Larry L.King

Larry L.King : A Writer's Life in Letters, or, Reflections from a Bloodshot Eye

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Description

From the archives of the Southwestern Writers Collection at Southwest Texas State University, former curator Richard Holland has selected from among thousands of Larry L. King's letters dealing with the daily warp and woof of an American writer alternately giddy with success and doubting his own talents. The result is a crazy ride of almost fifty years on a roller coaster of many dips, loops, and steep climbs. As a Texas farm boy, young Lawrence Leo King wrote postcards or tablet-paper letters of advice and/or instruction to--among others--FDR, Winston Churchill, quarterback Sammy Baugh, writer James M. Cain, upcoming football opponents, pen pals in distant lands, and relatives. As a young newspaperman, his complaints of "jackass rules" so bedeviled J. Edgar Hoover that the top G-man handed him off to subordinates and, ultimately, "The Bureau" quit responding. King has feuded in public print with Burt Reynolds, Norman Podhoretz, Tommy Tune, his own book editors and publishers, Universal Picture moguls, his collaborators in writing projects, professional critics, and some "fans" who had the temerity to write less than admiring letters. Norman Mailer, William Styron, Willie Morris, Dan Jenkins and Bud Shrake are just a few of the many writers with whom King long has corresponded. Politicians include former Speaker of the House Jim Wright, Congressman Mo Udall, and Senator Ralph Yarborough. Show-biz types count directors Mike Nichols and Peter Masterson and actors Dan Blocker and Henderson Forsythe. But it is to old Texas friends that King truly lets his hair down in telling intimate secrets of the salts and sours of the literary life that has been his for almost forty years.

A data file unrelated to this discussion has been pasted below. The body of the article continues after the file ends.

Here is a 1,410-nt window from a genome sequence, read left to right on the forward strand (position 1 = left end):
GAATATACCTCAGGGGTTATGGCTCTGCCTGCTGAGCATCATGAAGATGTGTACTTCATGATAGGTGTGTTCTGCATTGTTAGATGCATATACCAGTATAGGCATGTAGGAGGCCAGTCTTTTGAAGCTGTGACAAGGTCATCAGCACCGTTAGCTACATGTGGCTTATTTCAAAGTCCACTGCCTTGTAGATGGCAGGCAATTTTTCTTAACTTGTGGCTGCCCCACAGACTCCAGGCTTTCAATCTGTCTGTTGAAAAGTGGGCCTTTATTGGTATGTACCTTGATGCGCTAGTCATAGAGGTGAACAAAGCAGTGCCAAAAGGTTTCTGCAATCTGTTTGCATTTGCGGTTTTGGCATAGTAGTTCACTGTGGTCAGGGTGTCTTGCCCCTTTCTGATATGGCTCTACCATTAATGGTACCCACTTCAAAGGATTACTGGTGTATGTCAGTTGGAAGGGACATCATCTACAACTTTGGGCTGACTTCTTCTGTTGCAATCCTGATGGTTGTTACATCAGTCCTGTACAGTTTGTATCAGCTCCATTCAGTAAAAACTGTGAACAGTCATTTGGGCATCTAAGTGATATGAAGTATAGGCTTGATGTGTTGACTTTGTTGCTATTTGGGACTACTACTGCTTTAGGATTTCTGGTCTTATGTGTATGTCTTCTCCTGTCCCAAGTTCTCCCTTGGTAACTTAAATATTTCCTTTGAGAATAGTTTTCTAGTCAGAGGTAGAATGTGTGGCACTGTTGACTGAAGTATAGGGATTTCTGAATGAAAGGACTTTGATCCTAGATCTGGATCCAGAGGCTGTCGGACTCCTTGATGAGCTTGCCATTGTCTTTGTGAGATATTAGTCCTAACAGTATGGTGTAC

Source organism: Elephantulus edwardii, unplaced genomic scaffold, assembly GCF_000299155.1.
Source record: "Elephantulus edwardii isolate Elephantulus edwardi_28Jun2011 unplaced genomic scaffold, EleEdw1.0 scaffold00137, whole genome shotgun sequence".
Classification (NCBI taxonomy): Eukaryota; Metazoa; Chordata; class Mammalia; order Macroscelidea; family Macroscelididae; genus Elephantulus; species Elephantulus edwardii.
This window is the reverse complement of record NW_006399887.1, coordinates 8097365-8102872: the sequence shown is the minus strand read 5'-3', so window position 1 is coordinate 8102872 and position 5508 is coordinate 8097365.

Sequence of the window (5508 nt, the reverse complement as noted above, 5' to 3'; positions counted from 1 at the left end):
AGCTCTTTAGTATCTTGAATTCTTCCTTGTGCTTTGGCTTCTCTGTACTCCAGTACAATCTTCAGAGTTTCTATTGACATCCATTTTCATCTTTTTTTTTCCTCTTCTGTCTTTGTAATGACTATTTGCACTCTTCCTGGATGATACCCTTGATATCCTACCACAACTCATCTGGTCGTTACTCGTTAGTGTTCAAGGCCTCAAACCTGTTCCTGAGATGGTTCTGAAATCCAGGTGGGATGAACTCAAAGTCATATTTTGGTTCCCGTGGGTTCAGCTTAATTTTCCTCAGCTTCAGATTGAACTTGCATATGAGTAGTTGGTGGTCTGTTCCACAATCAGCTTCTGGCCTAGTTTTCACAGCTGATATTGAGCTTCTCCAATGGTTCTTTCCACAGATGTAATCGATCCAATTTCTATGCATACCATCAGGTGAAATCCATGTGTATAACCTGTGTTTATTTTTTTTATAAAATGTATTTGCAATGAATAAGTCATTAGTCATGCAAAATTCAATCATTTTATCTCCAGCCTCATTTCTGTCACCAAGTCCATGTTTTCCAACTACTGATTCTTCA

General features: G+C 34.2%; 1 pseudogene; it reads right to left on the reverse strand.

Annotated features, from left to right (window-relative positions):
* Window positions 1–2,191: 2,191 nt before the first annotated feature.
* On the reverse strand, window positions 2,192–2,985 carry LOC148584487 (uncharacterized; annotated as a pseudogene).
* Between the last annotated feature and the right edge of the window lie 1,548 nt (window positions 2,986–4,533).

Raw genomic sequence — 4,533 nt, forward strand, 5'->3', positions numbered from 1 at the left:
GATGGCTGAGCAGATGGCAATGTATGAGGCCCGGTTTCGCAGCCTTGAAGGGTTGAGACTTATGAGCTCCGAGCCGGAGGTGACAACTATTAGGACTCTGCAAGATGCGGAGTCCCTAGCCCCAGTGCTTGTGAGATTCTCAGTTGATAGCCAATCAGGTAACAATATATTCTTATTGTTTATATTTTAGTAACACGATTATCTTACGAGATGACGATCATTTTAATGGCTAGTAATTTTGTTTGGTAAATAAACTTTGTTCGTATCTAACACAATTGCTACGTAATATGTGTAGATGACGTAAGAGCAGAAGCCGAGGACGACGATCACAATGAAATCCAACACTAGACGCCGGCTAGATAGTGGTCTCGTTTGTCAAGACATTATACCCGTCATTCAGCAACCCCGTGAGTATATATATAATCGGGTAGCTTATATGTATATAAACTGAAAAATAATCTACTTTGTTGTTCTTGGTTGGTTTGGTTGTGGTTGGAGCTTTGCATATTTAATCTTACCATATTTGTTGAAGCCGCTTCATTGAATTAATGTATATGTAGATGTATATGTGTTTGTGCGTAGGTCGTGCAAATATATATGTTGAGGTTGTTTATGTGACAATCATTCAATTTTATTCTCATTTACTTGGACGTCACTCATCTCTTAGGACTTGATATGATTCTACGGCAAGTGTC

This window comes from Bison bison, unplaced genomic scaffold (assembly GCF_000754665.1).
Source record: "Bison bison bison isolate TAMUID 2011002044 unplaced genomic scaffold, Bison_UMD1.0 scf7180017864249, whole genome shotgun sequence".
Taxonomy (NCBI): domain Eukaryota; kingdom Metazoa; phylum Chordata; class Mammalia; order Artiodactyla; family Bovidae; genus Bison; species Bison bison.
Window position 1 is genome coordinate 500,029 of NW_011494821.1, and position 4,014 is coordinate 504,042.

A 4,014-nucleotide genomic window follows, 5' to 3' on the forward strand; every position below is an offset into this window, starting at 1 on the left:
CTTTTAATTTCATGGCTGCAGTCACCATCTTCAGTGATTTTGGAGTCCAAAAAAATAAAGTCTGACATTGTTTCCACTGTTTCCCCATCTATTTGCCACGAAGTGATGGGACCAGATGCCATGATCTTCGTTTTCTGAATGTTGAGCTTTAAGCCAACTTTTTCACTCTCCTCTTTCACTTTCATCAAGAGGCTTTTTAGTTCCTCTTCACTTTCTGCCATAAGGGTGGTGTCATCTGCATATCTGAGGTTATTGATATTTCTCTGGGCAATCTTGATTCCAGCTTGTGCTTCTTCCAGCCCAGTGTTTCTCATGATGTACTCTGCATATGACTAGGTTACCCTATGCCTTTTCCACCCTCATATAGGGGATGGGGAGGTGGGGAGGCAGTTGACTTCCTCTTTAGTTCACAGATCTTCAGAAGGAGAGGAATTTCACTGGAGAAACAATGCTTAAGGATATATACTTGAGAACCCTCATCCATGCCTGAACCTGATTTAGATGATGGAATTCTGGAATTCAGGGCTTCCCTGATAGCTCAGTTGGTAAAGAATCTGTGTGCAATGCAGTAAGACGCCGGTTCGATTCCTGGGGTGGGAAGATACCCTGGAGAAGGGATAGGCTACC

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Product details

  • Hardback | 404 pages
  • 162.31 x 237.74 x 36.58mm | 861.83g
  • Fort Worth, United States
  • English
  • New
  • 13 black and white photographs
  • 0875652034
  • 9780875652030

Flap copy

From the archives of the Southwestern Writers Collection at Southwest Texas State University, former curator Richard Holland has selected from among thousands of Larry L. King letters those dealing with the daily warp and woof of an American writer alternately giddy with success and doubting his own talents. The result is a crazy ride on a roller coaster of many dips, loops and steep climbs.